It’s that time of year when the garden is in its full spring glory, although this year spring has been a little on the strange side with daffodils & narcissi still flowering in May, this has given the spring garden added depth.
The tulips are revealing their full splendour, tulips have amazing diversity in colour shape and size, their is a tulip to suit every garden situation and a tulip to suit everybody from the pale and mellow to the hot and vibrant their is a tulip for you. Tulips are mostly annuals but there are some varieties that can be left in place for a few years. Here is a list of some of the categories and varieties which have a little more staying power.
All Tulipa varieties are idea for naturalising, Sylvestris is one of the oldest varieties dating back to the sixteen hundreds it has a lovely fragrance and is ideal for planting in short grass it can be vigorous; it can spread by undergrounds shoots, other varieties to have a look at are Pulchella, Clusiana, Humilus varieties also Honky Tonk, Vvedenski Henry Hudson, Linifolia, Tarda & Turkestanica, Praestans, their are some lovely varieties in this section and are worth a place in the garden or tubs, rock garden, front of border even the woodland.
Other varieties to put on your list are Darwin Hybrid Apeldoorn, Golden Apeldoorn, Olympic Flame, Apeldoorn Elite, Ad Rem, Triumph Tulips Negrita, Mistress, Ile de France, Couleur Cardinal, Lily Flowered Ballade, White Triumphator, Ballerina, Viridiflora Spring Green, Greenland, Parrot Tulip Flaming Parrot, Fringed Tulip Burgundy Lace, Curly Sue, Multi-Headed Toronto Fosteriana, Kaufmanniana & Greigii Tulips are also good varieties to consider.
Of course Tulips need help to build up there flower potential, feeding with high potash fertiliser especially when the tulips are around 15cm high; you can do this every couple of weeks up to flowering then stop, deadheading is very important as soon as the flower begins to lose its colour off with its head, you don’t want it to produce seed, it is important to let the growth die back for at least six weeks.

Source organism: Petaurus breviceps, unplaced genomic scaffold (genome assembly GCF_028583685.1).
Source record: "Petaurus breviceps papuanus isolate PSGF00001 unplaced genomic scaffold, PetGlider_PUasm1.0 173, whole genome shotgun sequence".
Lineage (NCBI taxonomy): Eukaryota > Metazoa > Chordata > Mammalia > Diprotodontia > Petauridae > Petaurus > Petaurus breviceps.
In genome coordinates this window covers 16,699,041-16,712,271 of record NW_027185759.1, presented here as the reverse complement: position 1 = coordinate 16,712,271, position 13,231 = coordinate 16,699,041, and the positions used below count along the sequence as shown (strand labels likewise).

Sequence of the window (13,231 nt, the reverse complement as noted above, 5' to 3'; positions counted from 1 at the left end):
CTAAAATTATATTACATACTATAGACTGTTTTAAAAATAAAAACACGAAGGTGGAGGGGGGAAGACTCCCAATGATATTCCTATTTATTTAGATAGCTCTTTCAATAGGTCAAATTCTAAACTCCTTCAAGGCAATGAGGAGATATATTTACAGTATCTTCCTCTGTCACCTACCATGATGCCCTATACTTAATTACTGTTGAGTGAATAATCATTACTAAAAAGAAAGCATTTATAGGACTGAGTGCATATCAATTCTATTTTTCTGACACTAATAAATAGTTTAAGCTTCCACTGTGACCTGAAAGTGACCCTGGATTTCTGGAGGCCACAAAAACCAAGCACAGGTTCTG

Depending on your soil it may be better to lift and dry the tulip bulbs after flowering, follow the previous information, deadhead and wait at least six weeks before lifting. If you want the space for other plants lift and put in trays or trench in the garden out of site until all the green growth has gone. Clean all the soil off the bulbs and bin any that look diseased or have been damaged do not compost old tulips bulbs. Make sure the bulbs as completely dry before storing them away. Replant tulips late in autumn. Of course all gardens from soils, moisture and warmth are different and so this can only be used as a guide.
Store the bulbs in trays or net sacks in warm (not hot) shed or room that is a little dark and well ventilated. I use old tights (washed of course) I put one variety and label in one leg and tie but not too tight, then I put the next on top and continue up to the body do the same in both legs, I then hang them in the shed where the bulbs can get ventilation. Gentlemen I’m sure your wife/girlfriend will help you out with laddered tights. When I’m ready to replant I just cut the bottom of each section out comes the one variety of tulip together with label this stops them getting mixed up in storage, I use them for storing all my bulbs but not my Dahlias they need a completely different type of storage.
Talk to your neighbours especially older neighbours who’ve been growing tulips for years, they will have experience of varieties that they have left in and come back year on year, new gardening friendships are made, a sense of community grows with sharing and exchanging ideas and tips